Catholic social teaching
Catholic social teaching, commonly abbreviated as CST, is a Catholic doctrine on matters of human dignity and the common good in society. The ideas address oppression, the role of the state, subsidiarity, social organization, concern for social justice, and issues of wealth distribution. Its foundations are widely considered to have been laid by Pope Leo XIII's 1891 encyclical letter Rerum novarum, which advocated economic distributism. Its roots can be traced to the writings of Catholic theologians such as St. Thomas Aquinas and St. Augustine of Hippo. It is also derived from the concepts present in the Bible and the cultures of the ancient Near East.
|Part of a series on|
|Catholic social teaching|
This article may be unbalanced towards certain viewpoints. (April 2021)
|Part of a series on|
According to Pope John Paul II, the foundation of social justice "rests on the threefold cornerstones of human dignity, solidarity and subsidiarity". According to Pope Benedict XVI, its purpose "is simply to help purify reason and to contribute, here and now, to the acknowledgment and attainment of what is just... [The church] has to play her part through rational argument and she has to reawaken the spiritual energy without which justice ... cannot prevail and prosper", Pope Francis, however, in the words of Cardinal Walter Kasper, made mercy "the key word of his pontificate, ... (while) Scholastic theology has neglected this topic and turned it into a mere subordinate theme of justice.": 31–32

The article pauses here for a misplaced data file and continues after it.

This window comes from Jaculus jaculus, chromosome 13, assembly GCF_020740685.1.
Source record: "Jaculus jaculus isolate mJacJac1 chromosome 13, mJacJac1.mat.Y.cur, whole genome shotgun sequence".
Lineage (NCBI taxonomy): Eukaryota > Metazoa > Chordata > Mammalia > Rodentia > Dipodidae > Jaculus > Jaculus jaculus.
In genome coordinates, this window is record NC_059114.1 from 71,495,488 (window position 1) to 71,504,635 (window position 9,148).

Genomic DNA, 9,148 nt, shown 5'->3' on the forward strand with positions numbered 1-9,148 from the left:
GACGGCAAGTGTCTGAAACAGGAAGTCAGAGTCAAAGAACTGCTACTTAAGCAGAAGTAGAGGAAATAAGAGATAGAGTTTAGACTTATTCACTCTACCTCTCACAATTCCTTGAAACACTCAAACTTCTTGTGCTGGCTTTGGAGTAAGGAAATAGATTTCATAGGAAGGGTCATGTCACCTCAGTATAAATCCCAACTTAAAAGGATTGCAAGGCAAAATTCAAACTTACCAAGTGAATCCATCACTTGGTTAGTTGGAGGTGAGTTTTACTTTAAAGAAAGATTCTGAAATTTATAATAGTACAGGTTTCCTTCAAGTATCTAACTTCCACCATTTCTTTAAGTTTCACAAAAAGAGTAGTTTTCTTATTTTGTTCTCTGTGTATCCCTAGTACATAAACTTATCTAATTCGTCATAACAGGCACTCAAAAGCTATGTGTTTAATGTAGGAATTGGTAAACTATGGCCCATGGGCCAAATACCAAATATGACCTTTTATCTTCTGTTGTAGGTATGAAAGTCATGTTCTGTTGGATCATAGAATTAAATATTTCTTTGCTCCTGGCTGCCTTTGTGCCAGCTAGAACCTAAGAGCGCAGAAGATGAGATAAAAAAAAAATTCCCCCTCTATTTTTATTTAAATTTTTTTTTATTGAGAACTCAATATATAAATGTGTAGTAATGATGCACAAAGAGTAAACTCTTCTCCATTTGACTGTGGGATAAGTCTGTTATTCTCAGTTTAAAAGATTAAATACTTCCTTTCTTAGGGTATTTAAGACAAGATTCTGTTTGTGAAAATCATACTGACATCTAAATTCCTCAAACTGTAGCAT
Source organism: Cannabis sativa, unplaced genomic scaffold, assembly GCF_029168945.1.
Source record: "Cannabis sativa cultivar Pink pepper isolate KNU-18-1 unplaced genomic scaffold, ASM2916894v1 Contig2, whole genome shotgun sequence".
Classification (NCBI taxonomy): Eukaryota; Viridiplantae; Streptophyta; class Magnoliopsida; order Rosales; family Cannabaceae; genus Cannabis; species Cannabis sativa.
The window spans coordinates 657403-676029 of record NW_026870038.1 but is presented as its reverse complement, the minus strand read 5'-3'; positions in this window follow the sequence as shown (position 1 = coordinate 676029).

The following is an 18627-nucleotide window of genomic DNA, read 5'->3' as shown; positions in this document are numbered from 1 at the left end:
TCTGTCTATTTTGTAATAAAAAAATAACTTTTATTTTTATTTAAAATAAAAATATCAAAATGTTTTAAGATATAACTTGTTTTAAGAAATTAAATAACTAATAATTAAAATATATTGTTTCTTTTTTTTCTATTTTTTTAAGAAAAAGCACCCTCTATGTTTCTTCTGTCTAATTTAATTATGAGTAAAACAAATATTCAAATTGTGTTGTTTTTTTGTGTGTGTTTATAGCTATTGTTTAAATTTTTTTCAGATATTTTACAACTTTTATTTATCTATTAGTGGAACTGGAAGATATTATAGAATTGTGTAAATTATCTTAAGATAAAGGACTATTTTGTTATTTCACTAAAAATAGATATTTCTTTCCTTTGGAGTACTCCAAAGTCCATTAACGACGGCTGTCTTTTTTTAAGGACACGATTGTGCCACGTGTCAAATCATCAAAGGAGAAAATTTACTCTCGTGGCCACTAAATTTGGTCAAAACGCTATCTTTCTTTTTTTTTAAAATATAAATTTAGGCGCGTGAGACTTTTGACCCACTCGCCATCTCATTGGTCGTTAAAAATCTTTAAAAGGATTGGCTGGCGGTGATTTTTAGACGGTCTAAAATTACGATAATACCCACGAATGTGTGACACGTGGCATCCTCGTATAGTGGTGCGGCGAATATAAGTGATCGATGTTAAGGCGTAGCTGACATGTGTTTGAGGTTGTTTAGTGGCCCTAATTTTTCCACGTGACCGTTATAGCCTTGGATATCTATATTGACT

Catholic social teaching is distinctive in its consistent critiques of modern social and political ideologies both of the left and of the right: liberalism, communism, anarchism, feminism, atheism, socialism, fascism, capitalism, and Nazism have all been condemned, at least in their pure forms, by several popes since the late nineteenth century.
Catholic social doctrine has always tried to find an equilibrium between respect for human liberty, including the right to private property and subsidiarity, and concern for the whole society, including the weakest and poorest.